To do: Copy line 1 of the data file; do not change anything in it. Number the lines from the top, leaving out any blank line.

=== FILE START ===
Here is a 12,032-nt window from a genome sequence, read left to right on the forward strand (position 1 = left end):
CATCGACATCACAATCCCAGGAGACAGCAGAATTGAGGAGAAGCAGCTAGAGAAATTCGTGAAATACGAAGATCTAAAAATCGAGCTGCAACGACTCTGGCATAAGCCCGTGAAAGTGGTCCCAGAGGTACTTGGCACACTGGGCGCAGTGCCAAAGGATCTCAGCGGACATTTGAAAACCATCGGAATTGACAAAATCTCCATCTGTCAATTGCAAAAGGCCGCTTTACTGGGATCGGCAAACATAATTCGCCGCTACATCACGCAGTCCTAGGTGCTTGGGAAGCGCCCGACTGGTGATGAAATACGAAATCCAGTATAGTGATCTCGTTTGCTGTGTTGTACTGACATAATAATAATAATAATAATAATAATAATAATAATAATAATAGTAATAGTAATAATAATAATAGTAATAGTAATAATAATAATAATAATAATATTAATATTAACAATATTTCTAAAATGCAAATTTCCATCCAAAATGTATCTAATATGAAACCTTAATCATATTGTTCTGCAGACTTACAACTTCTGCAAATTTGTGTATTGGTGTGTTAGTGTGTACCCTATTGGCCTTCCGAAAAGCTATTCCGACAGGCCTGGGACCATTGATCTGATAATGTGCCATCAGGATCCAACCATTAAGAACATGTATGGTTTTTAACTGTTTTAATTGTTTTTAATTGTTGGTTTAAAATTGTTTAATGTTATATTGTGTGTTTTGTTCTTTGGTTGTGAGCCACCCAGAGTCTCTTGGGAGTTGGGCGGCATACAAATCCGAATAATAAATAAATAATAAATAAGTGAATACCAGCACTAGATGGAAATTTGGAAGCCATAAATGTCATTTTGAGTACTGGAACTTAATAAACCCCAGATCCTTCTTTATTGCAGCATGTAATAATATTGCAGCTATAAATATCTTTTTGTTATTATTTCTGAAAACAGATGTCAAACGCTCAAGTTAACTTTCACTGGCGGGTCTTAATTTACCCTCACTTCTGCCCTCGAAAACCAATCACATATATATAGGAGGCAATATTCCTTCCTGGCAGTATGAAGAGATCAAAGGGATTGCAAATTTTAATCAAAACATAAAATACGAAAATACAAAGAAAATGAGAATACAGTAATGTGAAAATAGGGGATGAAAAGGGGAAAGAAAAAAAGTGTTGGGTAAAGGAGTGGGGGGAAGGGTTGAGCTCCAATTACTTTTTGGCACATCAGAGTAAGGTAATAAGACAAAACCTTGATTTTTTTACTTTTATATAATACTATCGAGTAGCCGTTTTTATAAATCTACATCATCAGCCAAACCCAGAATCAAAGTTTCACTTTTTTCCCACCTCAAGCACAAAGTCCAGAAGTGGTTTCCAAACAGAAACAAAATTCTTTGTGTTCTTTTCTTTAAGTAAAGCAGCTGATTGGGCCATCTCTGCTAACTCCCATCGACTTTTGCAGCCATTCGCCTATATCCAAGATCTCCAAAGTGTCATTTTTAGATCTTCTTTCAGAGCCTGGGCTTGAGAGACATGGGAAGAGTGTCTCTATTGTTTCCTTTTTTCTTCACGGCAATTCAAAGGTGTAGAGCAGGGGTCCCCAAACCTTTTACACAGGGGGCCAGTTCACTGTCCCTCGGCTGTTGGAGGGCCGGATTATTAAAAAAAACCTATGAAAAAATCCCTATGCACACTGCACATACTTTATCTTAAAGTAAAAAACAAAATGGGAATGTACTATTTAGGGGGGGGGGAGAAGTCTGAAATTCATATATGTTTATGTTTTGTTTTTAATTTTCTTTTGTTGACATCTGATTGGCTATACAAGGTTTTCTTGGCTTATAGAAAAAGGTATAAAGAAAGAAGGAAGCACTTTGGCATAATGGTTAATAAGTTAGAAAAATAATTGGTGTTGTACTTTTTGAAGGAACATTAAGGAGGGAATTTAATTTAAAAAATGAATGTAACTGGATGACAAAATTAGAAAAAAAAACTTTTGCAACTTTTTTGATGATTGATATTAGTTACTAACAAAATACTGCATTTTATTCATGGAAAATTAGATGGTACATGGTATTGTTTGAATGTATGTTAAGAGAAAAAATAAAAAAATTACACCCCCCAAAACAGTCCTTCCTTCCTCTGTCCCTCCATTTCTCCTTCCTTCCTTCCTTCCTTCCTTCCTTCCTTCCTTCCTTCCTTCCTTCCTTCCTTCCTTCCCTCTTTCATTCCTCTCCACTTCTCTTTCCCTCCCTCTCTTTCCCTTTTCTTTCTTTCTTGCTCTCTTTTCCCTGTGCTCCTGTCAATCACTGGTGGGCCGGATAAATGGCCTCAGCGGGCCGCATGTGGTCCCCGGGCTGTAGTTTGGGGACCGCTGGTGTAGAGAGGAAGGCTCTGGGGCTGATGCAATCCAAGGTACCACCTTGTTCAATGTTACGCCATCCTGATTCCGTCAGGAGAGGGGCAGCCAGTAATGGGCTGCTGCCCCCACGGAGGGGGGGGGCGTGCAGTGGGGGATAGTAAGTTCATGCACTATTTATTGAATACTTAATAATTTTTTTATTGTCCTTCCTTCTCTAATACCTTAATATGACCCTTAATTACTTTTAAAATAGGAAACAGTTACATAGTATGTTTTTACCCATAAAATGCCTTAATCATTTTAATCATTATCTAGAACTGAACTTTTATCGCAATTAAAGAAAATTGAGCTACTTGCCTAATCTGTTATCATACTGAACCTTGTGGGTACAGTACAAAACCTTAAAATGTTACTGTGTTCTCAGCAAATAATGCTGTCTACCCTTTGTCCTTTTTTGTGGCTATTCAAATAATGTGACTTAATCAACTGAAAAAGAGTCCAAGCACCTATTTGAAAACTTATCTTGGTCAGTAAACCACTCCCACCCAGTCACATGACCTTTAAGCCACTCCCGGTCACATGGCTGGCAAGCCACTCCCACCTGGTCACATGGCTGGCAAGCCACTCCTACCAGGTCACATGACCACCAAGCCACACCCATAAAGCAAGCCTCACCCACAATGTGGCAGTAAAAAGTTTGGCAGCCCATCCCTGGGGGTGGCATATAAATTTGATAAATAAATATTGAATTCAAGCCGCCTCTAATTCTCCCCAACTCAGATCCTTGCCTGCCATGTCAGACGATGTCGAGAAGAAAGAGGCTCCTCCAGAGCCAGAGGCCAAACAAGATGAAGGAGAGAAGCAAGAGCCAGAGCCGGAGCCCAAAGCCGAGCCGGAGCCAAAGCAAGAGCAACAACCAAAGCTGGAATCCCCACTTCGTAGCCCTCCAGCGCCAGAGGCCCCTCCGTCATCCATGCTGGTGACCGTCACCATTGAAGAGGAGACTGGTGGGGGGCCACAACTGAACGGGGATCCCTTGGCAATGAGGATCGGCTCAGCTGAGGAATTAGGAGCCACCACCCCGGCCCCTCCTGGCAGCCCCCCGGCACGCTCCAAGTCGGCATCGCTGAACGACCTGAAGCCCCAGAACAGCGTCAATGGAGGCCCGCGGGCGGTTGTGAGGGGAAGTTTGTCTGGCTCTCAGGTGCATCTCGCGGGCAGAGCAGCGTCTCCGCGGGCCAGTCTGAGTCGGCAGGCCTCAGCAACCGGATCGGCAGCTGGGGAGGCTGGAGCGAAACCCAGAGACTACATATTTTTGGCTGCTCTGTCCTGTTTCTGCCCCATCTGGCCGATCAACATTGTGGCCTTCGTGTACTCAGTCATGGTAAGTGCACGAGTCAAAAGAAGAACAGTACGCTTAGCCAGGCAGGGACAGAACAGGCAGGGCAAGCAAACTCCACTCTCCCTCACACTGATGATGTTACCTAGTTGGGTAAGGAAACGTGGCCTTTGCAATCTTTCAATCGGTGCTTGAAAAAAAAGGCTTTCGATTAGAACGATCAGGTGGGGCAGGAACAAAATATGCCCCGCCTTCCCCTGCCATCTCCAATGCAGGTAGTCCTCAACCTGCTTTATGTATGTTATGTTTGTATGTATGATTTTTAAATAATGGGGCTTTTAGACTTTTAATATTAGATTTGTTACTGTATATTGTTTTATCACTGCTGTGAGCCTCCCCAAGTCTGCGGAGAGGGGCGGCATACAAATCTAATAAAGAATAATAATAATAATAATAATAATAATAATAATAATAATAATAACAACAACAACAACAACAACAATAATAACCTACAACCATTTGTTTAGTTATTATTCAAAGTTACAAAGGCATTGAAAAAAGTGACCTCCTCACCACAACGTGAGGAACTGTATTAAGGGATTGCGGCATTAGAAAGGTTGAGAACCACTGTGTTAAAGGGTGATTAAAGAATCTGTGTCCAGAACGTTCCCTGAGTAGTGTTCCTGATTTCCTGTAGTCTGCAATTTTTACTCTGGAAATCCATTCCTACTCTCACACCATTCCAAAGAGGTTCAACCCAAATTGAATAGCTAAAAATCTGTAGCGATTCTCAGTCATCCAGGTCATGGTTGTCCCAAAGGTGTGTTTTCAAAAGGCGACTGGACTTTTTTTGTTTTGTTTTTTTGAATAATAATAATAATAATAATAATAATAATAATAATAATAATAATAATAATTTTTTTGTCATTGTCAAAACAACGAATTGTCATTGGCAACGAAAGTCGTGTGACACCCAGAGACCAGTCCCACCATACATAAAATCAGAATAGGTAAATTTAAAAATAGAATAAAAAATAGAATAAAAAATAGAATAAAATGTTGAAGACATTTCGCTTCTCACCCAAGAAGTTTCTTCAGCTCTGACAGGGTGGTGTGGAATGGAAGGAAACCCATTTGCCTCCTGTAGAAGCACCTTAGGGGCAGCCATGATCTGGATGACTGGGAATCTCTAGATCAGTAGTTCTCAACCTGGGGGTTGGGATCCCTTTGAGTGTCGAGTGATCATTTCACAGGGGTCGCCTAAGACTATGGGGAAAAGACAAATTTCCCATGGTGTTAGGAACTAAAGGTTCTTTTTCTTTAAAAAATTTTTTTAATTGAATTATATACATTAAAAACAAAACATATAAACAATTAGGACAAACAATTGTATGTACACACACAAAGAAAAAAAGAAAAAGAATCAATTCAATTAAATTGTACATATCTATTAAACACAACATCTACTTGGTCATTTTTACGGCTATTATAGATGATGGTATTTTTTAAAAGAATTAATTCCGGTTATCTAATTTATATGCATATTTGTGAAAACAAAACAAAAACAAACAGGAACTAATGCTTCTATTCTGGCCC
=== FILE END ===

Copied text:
Here is a 12,032-nt window from a genome sequence, read left to right on the forward strand (position 1 = left end):